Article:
An important 18ct gold pocket watch, by James McCABE, 1814, Salvaged >from the Wreck of the Loch Ard, with solid 18ct dial, serpentine hands, fusee cylinder movement, the glass covered case finely applied with tri-coloured gold decoration
movement. The technical name for the workings of a clock or watch, and does not include the dial or case.
fusee. The fusee movement was used in clocks and pocket watches from the mid 17th century. The fusee is a cone shaped drum within the works that is linked to the barrel of the spring, usually by a length of chain.
As the mainspring loses its tension over time, the cone shaped barrel compensates for this by increasing the tension, by pulling the mainspring tighter, thus ensuring the time remains constant.
Use of the fusee in clocks was superseded by the "going barrel" in the mid 19th century and for pocket watches at the beginning of the 19th century.
The fusee continued to be used in marine chronometers until the 1970s.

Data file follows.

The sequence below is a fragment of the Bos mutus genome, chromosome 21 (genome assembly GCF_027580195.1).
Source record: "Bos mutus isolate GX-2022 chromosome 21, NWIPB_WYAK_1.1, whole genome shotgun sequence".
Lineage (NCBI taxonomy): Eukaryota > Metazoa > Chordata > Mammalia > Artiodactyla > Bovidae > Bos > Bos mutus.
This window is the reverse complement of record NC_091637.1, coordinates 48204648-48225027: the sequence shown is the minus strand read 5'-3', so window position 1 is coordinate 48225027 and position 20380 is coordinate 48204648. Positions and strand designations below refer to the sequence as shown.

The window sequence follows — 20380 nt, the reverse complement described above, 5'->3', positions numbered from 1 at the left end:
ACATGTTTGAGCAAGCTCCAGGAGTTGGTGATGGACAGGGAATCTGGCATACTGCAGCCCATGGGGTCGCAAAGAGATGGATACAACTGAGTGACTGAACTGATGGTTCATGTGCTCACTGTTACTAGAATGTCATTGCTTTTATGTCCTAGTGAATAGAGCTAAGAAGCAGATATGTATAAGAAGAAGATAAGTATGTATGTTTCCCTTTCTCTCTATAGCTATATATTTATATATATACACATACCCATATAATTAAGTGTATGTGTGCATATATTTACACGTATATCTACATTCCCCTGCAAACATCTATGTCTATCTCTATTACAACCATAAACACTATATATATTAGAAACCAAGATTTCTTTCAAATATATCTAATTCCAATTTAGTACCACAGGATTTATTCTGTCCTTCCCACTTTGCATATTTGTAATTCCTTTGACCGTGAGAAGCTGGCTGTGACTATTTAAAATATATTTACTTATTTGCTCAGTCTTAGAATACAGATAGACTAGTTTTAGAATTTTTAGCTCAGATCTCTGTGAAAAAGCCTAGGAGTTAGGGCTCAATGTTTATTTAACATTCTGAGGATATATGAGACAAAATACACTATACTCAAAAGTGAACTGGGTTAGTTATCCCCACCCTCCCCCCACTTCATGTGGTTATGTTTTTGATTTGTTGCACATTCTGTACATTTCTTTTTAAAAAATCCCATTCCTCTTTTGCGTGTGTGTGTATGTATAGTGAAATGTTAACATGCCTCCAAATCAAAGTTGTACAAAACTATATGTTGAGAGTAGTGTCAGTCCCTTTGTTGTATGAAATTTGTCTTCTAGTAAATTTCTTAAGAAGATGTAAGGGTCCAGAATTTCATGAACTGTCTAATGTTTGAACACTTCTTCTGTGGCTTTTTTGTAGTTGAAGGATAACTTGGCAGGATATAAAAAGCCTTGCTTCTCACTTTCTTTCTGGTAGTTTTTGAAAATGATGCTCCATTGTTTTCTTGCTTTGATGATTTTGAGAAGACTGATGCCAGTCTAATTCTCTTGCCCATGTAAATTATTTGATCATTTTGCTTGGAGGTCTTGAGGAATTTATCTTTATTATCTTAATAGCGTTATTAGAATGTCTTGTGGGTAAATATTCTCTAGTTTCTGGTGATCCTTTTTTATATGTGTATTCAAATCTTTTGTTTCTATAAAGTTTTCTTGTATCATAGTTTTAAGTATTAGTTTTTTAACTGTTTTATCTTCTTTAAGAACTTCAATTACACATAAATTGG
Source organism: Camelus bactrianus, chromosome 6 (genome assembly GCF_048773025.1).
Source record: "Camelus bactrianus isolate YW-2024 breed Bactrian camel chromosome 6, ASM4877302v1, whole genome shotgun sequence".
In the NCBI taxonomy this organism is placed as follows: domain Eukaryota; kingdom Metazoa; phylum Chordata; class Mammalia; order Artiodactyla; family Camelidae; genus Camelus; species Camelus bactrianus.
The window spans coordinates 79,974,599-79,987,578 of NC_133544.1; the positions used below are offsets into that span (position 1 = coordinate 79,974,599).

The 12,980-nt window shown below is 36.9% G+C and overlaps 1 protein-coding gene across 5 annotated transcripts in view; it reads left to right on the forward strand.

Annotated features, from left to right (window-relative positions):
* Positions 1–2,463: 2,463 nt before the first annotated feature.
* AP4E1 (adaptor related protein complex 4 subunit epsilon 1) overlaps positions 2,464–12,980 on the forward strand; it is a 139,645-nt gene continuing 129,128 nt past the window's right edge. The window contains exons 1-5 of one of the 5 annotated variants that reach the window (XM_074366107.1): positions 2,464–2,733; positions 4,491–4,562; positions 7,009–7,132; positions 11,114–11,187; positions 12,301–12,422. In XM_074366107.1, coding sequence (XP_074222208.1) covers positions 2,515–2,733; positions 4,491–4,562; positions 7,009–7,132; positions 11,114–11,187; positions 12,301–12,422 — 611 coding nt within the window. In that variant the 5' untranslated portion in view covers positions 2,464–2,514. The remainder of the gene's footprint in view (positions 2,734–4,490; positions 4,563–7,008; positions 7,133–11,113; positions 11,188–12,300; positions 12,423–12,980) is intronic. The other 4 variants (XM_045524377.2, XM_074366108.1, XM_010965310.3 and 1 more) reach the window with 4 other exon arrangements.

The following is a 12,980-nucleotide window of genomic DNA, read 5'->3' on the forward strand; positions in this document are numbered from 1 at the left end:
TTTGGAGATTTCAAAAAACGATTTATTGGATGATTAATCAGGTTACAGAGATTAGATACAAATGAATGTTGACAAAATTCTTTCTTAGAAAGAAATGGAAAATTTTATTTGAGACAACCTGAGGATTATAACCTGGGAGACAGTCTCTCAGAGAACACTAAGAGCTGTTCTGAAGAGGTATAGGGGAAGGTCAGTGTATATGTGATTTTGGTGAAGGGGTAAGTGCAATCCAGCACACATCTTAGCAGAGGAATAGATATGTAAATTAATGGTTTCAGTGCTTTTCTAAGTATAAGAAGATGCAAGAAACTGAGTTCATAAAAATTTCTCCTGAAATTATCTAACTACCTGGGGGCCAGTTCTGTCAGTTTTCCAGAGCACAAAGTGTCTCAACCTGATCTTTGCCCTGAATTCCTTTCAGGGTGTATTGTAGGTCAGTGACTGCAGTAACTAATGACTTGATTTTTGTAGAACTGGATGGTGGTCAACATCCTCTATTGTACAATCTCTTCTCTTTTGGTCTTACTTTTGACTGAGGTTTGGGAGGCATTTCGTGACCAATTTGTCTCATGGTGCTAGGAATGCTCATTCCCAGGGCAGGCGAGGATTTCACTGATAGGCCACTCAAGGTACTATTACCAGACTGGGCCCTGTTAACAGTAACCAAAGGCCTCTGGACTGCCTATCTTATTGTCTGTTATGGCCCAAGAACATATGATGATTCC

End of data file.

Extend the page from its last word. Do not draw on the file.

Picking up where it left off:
important. Important is a word used in the antique trade to indicate an object should be ranked above other similar objects, and is therefore more valuable.
The object could be considered important because it is by a famous designer or maker, has been shown at a major exhibition, is of exquisite workmanship, is rare or is a "one-off", was made for an important patron, and so on.
Even further up the pecking order are objects that are described in catalogue descriptions as highly important or extraordinarily important.
The buyers premium is an additional percentage charge on the hammer price of the item, imposed by the auction house to cover administrative costs. The buyers premium percentage varies between auction houses, with a range of 12.5% to 22%.